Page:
From what you wrote in the OP, you seem to mostly use products that work better in a Windows environment than in macOS. Given that Windows also lets you do exactly what you ask for in the OP, I see no reason to make a (very expensive) switch for this reason alone, unless your company explicitly wants to move in that direction and is prepared to take on the costs and overhead induced by the switch.
 

jwolf6589

macrumors 601
Original poster
Dec 15, 2010
4,818
1,586
Colorado
Yeah there are tons of companies that utilize Macs in some of the environment or those who are completely mac with thousands and thousands of them. Most use AD bound systems some with mobile accounts and some with local. so it just depends on how its set up and configured and what you're trying to accomplish.

Apple's office applications aren't really going anywhere either, but chances are most environments have Office licenses. But free is free (apple office apps that is). you can get a Volume license for them as well from Apple.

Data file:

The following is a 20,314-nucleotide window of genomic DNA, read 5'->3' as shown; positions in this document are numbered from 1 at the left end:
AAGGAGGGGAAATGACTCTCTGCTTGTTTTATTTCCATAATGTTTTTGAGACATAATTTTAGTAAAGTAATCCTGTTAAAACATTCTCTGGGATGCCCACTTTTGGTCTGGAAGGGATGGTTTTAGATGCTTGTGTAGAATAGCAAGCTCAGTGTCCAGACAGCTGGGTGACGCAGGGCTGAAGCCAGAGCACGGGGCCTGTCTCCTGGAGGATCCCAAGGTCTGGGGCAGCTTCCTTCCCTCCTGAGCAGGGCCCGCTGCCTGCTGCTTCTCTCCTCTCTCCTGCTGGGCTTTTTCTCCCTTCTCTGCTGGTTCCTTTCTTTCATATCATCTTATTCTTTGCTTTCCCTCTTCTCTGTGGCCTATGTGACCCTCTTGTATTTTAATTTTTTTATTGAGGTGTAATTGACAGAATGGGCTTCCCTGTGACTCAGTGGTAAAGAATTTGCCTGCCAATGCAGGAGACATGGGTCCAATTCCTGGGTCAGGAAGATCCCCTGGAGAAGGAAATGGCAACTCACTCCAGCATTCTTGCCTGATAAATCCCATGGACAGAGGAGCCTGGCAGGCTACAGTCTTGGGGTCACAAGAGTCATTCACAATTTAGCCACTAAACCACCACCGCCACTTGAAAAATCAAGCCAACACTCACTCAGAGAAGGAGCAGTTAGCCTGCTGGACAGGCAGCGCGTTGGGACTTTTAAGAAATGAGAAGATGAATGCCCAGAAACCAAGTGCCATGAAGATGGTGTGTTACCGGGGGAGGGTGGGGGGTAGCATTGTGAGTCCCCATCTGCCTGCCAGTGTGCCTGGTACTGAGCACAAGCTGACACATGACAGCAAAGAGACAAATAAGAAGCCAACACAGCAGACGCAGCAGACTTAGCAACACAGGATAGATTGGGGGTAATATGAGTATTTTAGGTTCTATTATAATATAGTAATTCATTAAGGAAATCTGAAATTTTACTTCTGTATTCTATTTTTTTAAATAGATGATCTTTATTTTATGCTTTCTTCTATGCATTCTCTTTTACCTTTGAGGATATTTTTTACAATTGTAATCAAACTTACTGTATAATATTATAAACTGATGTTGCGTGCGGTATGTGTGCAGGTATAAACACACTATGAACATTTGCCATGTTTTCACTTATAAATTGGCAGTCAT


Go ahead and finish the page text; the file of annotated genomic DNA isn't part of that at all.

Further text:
So it really depends on how you want to set up your environment and manage it, there are tons of tools and options available.

They said the same of AppleWorks years ago. But anyways the features seem to be lacking in Apple's business products. Heck even the Mac versions of MS Office are lacking compared to Windows.
 

AppleNewton

macrumors 68000
Apr 3, 2007
1,697
84
1 Finite Place
They said the same of AppleWorks years ago. But anyways the features seem to be lacking in Apple's business products. Heck even the Mac versions of MS Office are lacking compared to Windows.